Summer of 2021 Was the Hottest Summer on Record: NOAA

Shasta Lake, California's largest water reservoir.

Shasta Lake, California's largest water reservoir, at 30% capacity and under smoky conditions due to the Dixie and other fires burning in the area on Aug. 4, 2021, near Redding, California. George Rose / Getty Images

NOAA found that the average temperature of meteorological summer – June, July, and August – was 2.6°F (1.45°C) above the 20th century average, a troubling sign as global temperatures continue to increase faster than previously thought.

All seven of the warmest years on record have been the last seven years, and 19 of the 20 warmest years have occurred since 2000. More than 18% of the contiguous U.S. experienced record heat this summer, and several states, including California, Nevada, Utah and Oregon had their hottest temperatures on record.

No state reported temperatures that fell below average. The record heat coincided with extreme weather across the country, including extreme heat, wildfires, drought and flooding.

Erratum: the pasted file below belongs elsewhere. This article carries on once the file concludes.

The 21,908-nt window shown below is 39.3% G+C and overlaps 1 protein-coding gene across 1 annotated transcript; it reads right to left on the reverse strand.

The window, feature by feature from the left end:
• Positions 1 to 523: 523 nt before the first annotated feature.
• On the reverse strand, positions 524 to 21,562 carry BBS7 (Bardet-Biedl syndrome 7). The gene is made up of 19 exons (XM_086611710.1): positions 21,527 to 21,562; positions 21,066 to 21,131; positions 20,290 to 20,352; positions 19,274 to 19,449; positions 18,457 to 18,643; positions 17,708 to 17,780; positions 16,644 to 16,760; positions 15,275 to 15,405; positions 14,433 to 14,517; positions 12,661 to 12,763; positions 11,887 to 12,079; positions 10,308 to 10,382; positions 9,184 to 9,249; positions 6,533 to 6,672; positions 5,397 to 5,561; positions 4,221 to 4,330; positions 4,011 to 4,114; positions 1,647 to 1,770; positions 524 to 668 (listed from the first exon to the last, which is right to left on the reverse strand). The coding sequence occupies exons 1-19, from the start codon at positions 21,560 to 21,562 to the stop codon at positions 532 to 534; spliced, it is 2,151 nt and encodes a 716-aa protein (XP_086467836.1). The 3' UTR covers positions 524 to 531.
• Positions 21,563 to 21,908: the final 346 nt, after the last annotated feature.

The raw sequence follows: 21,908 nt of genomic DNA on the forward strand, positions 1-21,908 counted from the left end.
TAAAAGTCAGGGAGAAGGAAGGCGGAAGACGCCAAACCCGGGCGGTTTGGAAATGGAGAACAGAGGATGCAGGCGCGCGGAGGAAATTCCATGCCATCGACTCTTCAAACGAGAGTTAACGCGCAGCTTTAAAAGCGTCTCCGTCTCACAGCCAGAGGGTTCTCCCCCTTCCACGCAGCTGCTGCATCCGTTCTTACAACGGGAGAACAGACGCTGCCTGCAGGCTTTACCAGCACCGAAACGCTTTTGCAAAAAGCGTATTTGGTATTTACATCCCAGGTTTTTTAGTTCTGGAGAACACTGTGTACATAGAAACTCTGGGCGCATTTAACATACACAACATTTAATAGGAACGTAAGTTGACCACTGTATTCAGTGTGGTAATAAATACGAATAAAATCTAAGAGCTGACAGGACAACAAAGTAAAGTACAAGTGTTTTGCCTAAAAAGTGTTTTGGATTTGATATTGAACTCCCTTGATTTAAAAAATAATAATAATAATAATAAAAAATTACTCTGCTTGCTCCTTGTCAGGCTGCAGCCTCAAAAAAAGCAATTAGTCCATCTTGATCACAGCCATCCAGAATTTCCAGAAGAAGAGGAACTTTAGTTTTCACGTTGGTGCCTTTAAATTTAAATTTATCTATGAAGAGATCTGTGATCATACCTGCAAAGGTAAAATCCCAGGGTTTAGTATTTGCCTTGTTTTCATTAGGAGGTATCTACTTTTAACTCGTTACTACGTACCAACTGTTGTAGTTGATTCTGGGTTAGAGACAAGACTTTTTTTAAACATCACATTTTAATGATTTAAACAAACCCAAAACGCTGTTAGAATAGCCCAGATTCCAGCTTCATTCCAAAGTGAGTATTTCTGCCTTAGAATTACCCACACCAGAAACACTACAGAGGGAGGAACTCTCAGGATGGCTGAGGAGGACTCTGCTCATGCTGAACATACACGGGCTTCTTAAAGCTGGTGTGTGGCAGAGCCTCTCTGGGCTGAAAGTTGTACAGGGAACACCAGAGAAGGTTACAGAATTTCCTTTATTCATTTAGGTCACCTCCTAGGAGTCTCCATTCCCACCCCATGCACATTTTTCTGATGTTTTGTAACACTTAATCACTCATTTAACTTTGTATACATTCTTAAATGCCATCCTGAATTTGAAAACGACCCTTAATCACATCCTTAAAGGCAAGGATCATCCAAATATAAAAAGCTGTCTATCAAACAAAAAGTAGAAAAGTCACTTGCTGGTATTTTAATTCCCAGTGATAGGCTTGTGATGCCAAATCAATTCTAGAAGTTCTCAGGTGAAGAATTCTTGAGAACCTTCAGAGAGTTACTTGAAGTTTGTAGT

As reported by The Washington Post:

Over 2 million acres have burned so far this year in California, and about 15,000 firefighters are currently battling active blazes. According to the National Interagency Fire Center, the country remains at “Preparedness Level 5” — the highest level of wildfire activity. Such activity includes “large, complex wildland fire incidents, which have the potential to exhaust national wildland firefighting resources.”

Research has established a clear link between climate change and a sharp rise in the areas burned in California in the past several decades, as increasing temperatures dry out vegetation.

The high temperatures have also intensified severe drought conditions. Drought currently covers 94 percent of the West, according to the Federal Drought Monitor. Nearly 60 percent of the region is in extreme to exceptional drought.

For a deeper dive:

CNN, Gizmodo, Los Angeles Times, The Hill, The New York Times, The Washington Post; Climate Signals background: Extreme heat and heatwaves, 2021 Western wildfire season, Drought, Extreme precipitation increase, 2021 Atlantic hurricane season

For more climate change and clean energy news, you can follow Climate Nexus on Twitter and Facebook, sign up for daily Hot News, and visit their news site, Nexus Media News.

EcoWatch Daily Newsletter